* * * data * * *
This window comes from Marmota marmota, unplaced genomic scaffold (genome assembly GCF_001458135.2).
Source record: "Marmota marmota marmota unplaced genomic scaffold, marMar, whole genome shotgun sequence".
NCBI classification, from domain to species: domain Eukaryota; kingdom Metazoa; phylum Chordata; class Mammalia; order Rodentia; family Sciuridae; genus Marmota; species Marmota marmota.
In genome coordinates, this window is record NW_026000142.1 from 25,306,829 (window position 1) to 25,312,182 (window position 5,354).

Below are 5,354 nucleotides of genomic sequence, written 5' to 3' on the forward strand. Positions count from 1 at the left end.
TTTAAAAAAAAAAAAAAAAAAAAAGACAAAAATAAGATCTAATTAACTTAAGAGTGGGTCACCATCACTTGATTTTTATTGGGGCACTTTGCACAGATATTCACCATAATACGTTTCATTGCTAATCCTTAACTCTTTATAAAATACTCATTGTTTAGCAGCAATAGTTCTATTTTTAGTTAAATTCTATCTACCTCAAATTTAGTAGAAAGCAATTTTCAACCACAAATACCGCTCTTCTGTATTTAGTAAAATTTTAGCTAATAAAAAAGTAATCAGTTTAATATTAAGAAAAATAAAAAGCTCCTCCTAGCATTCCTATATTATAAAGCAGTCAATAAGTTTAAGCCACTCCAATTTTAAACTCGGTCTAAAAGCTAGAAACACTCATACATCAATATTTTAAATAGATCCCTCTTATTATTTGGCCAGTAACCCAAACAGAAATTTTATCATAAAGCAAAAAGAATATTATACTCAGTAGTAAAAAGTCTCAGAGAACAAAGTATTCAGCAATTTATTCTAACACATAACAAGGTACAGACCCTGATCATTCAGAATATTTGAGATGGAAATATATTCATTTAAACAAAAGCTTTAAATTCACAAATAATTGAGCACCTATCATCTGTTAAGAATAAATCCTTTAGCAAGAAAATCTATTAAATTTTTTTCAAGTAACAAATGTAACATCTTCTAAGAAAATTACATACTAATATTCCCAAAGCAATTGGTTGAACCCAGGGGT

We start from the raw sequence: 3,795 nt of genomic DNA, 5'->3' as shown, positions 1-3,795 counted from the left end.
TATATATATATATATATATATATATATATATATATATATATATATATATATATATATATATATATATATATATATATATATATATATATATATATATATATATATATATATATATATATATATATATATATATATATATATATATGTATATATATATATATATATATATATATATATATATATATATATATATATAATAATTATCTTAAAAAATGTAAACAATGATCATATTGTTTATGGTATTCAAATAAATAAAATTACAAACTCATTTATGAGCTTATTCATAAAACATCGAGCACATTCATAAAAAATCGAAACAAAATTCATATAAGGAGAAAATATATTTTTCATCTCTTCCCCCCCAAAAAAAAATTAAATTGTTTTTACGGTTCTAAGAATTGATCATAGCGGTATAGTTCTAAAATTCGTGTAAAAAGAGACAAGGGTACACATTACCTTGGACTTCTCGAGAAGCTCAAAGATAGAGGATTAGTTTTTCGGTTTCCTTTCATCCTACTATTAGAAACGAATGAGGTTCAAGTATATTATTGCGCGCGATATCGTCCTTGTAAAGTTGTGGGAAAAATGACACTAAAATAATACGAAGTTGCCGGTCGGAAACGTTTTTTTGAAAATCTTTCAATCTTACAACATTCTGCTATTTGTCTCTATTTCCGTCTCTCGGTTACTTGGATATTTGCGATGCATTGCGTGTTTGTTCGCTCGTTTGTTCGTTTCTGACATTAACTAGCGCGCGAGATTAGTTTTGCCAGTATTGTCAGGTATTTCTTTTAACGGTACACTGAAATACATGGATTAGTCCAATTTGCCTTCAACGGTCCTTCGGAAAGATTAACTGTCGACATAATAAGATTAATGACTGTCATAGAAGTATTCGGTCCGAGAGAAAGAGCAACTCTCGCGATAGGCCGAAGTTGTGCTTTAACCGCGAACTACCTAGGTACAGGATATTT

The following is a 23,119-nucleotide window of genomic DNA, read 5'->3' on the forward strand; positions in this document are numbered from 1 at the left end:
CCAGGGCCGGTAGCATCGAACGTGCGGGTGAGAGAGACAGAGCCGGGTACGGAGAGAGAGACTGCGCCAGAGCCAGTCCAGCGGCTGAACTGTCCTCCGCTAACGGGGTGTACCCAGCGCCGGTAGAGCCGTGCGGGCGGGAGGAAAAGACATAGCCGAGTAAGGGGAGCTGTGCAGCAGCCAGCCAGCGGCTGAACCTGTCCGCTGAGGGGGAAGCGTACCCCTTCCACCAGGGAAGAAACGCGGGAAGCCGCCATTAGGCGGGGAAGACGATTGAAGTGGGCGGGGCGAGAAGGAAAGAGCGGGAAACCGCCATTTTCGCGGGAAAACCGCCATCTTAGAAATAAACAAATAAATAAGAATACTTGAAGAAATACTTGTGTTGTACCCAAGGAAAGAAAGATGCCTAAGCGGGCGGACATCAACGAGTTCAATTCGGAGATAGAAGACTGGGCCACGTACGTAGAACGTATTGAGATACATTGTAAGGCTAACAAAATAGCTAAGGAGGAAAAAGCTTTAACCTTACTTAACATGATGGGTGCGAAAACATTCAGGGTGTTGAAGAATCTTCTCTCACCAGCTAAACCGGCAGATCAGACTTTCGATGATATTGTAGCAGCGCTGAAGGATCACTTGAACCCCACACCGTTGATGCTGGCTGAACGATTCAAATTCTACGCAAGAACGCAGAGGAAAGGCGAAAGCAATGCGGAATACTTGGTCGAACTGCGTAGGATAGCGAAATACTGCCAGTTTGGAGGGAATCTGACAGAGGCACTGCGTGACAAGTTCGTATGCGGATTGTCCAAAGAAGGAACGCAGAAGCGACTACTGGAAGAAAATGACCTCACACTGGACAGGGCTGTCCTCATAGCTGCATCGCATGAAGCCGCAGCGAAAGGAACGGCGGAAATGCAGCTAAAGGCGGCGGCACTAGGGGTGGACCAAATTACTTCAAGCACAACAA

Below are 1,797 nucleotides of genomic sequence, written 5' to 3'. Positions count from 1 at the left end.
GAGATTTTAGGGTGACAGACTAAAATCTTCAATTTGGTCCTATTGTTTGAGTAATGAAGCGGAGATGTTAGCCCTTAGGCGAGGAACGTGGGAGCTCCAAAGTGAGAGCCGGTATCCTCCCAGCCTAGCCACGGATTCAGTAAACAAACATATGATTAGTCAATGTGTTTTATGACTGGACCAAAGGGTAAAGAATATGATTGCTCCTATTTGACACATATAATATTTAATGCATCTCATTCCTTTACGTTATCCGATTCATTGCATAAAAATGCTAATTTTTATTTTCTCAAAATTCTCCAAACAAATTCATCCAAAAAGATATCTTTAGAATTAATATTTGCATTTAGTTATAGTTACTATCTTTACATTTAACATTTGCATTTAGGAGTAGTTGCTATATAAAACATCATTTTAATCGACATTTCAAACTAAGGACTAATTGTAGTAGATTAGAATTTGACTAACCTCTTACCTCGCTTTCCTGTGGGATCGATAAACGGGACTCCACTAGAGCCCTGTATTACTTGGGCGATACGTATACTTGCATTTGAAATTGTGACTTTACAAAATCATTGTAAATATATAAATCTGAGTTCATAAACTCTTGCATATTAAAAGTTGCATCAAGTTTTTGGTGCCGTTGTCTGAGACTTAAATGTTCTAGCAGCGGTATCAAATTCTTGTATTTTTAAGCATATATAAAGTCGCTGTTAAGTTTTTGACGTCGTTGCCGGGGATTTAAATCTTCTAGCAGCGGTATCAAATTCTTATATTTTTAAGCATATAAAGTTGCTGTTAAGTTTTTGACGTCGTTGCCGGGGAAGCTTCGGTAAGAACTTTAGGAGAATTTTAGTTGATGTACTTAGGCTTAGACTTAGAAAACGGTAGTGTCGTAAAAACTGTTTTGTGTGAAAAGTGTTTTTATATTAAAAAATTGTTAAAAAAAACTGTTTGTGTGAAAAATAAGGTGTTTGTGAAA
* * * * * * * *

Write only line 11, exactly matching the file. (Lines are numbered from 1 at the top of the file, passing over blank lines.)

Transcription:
Below are 1,797 nucleotides of genomic sequence, written 5' to 3'. Positions count from 1 at the left end.